Now, there’s been speculation that everyone’s heightened interest in Sarah is because she’s the original, but it makes more sense now that she and Helena are special because they’re the only clones that escaped observation. Leekie wanted to know who Cosima was in contact with not because he was trying to determine how many clones there are – he already knew that. But everything changed the second Delphine said Sarah’s name. Where Helena at least teased her creators, becoming Leekie’s “white whale” in the process, Sarah Manning was a black hole. (I don’t know why they couldn’t find Sarah despite her well-documented criminal record, but hey, threatening nightclub owners is some time consuming stuff.) When Sarah meets Leekie, she sees him as yet another creepy guy who’s obsessed with her, but as the final twist reveals, Leekie knows she’s the One Who Got Away. Despite dismissing Tomas’ religious fire as fringe fanaticism, Leekie’s wide-eyed wonder at the sight of Sarah reads exactly the same way (thanks largely in part to a nice series of acting choices from Matt Frewer).


While I complained a couple weeks ago that the villains were too broad to make a serious impression, tonight pushes them from two-dimensional cacklers to real threats. Helena's captor slash caretaker Tomas gets a snarl to go along with his fanaticism, a hard edge that flips a switch in him the second he understands that Helena looked into the eyes of a clone's child, and let her go. It’s unclear whether he himself knows Helena is a twin, but it’s only a matter of time before he and Leekie realize that Sarah having a child likely means Helena could have one, too. At the very least, though, we get our first indication that Tomas knows Leekie, even enough to know how much Leekie would want to study Kira. It’s no accident that as the villains draw closer together, so too does the drama of these warring factions and their unwilling playthings.

The exception to this rule, though, comes courtesy of Cosima and Delphine. Cosima does make some progress on analyzing the clones’ genetic code (with an assist from her newly depressed lab partner), learning that each has something like a barcode that helps the neolutionists keep track of which is which. But her confrontation with Delphine almost convinces me that Fawcett and Manson should have left romance out of the picture. I don’t care if she thought she was on her side, there’s no way Cosima would have left Delphine alone in her apartment with all that sensitive information. But the narrative demanded that Delphine find the research and break Cosima down, so there it is. I’ve spent a lot of time praising Orphan Black’s attention to detail and the fact that it has such a clear plan, but if there’s anything that doesn’t respond well to being meticulously plotted out, it’s romantic entanglements. Sarah and Paul are only convincing as spy and sex-against-walls partners, and Cosima and Delphine’s flirting started out cute but has become increasingly confused in the grand scheme of things.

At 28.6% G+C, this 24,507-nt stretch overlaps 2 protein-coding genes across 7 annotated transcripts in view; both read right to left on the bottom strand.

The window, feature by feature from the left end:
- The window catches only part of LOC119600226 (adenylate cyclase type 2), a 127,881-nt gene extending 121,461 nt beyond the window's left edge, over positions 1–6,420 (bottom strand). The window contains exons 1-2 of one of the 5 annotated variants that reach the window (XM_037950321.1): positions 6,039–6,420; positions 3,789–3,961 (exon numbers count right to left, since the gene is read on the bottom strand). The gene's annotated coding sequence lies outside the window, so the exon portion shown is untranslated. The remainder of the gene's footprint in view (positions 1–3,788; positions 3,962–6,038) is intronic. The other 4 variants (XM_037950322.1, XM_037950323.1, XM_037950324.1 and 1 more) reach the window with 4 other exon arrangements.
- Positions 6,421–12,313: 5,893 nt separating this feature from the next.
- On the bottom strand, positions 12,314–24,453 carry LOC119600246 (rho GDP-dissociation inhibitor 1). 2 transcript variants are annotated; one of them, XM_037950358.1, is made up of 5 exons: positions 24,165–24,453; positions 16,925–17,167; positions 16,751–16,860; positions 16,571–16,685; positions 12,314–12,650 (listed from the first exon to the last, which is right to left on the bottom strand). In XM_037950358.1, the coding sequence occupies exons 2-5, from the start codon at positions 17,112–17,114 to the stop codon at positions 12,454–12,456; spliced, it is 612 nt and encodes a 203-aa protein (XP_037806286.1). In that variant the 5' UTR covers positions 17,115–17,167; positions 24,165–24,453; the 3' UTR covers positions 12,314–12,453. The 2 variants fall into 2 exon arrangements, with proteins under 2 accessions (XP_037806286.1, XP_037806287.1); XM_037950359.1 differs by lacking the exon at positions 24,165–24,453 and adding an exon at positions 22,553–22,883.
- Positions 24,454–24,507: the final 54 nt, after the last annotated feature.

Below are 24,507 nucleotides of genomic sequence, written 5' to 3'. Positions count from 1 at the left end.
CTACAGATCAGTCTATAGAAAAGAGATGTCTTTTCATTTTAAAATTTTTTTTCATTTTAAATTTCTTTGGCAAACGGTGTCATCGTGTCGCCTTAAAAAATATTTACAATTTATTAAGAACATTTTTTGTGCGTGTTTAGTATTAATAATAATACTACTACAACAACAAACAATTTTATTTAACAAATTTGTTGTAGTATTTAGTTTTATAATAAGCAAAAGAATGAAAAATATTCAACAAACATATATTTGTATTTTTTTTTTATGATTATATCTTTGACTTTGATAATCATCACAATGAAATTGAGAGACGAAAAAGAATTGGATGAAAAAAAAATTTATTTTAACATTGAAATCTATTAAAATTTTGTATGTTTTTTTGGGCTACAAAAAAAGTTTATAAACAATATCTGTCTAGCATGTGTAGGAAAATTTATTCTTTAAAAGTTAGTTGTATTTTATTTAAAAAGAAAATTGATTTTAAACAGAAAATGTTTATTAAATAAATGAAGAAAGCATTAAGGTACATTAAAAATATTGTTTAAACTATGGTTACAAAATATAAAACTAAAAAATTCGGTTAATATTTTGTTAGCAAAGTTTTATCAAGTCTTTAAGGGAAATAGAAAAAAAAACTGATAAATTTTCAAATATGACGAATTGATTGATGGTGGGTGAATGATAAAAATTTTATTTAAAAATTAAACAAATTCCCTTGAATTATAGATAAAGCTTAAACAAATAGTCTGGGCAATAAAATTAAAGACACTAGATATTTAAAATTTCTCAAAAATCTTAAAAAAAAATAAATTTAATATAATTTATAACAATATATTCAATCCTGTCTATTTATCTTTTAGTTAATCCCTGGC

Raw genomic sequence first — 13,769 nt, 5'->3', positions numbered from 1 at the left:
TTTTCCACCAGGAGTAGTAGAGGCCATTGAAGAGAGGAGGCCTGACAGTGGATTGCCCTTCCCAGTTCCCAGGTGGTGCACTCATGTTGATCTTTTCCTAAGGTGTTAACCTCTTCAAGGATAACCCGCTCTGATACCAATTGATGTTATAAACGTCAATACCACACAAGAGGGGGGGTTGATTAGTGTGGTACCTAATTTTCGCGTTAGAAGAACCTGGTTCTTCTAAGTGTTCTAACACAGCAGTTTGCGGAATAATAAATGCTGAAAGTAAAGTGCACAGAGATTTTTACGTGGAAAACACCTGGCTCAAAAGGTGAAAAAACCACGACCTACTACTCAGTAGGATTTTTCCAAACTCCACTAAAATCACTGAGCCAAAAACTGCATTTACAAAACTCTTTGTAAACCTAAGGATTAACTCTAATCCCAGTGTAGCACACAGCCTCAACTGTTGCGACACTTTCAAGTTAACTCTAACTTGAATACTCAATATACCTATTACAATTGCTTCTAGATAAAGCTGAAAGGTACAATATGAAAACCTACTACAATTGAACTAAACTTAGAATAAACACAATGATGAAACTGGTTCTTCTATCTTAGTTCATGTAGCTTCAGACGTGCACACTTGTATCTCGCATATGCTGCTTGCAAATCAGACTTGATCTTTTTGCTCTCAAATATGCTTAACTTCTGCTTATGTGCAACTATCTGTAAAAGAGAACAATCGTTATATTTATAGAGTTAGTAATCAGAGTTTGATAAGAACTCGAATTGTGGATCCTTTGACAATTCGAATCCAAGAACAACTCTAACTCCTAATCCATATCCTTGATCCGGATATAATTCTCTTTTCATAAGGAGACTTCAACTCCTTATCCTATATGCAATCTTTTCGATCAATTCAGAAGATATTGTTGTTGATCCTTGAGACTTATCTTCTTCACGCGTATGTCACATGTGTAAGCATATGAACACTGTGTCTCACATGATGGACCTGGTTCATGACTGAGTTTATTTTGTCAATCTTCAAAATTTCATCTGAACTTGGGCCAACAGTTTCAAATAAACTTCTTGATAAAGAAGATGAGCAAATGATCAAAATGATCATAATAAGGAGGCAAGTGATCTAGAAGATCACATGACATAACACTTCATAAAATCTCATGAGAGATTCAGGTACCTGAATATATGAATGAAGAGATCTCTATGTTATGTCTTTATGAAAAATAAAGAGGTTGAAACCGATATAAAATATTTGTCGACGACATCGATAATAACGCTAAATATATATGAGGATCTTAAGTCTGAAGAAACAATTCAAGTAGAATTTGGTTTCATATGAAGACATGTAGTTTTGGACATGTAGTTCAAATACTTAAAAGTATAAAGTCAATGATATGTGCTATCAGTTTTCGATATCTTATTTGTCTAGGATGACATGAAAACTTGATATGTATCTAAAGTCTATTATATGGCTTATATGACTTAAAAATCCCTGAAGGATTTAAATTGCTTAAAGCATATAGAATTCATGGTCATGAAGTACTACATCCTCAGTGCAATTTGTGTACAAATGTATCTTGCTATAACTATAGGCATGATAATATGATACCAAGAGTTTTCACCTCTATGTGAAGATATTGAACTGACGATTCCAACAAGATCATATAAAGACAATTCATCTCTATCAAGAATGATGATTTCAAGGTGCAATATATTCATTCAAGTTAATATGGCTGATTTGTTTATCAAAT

Despite some problems in Minnesota, though, the real reason why this episode works so well is that it strikes a smart balance between the rapidly complicating mythology and character building. Even while I was trying to get ahead of Helena and Sarah’s drama, “Unconscious Selection” really takes off when it lets us have some real fun with Alison and Felix. Alison, freshly smarting off her street brawl with Aynesley, comes to the hospital to spend time with Sarah’s family because she can’t stomach the thought of facing her own. But as Alison herself says, “I can’t help feeling like it’s my daughter in there.” Felix has desperately been trying to remain cool in the face of unbelievable circumstances, but as Alison looks at him and begs for help, he has to give in. He can’t help feeling like it’s his sister in there. While Maslany is typically on point with Alison's desperation, "Unconscious Selection" marks Jordan Gavaris' best episode yet. Felix starts off typically flip in the background of Alison’s hilarious intervention, until he goes into the bathroom with his best brother face on, and tells her to suck it up and show these suburban nightmares who’s boss. It’s telling that he doesn’t seem to count her among them anymore, even after she scrubbed his loft within an inch of its hedonistic life. As with most characters on Orphan Black, it’s stunning to look back and see how far they’ve come.

Stray observations:

  • I somehow got to the end of this review without even mentioning Art, which is weird given that it’s the first time I've been interested in his Sarah-less scenes. In fact, I would have been fine with leaving the police department alone for a few weeks and coming back with exactly what we saw tonight: Angela losing patience, Art giving Sarah/Beth an ultimatum, and finally, Art finding out that Beth is dead (long live Sarah Manning). It also would have been easy for Sarah to respond to Art’s, “last chance to come clean, Beth” with, “I’m not Beth,” but having her double down and drive away was a much more exciting choice.
  • Looks like Leekie is taking orders from yet another higher-up, and I’ll just put it out there: I’m pretty sure we’ve seen that silhouette before. About time we saw Maslany with a bob, don’t you think?
  • Credit where it’s due to the wardrobe department, which heard Felix’s demand to “fetch me something gay” and decided that Alison would give him those pants.
  • "Your drug paraphernalia is in the drawer. So is the paraphernalia that was by your bed." "Did you wash that, too?"
  • "I'm Felix. Gay friend." "Acting coach." "Well, that's perfectly fine here." "….which one?"
  • “I’ve never been with a woman before.” “Yeah, it showed.”
  • "Phhhh….wow. Gay."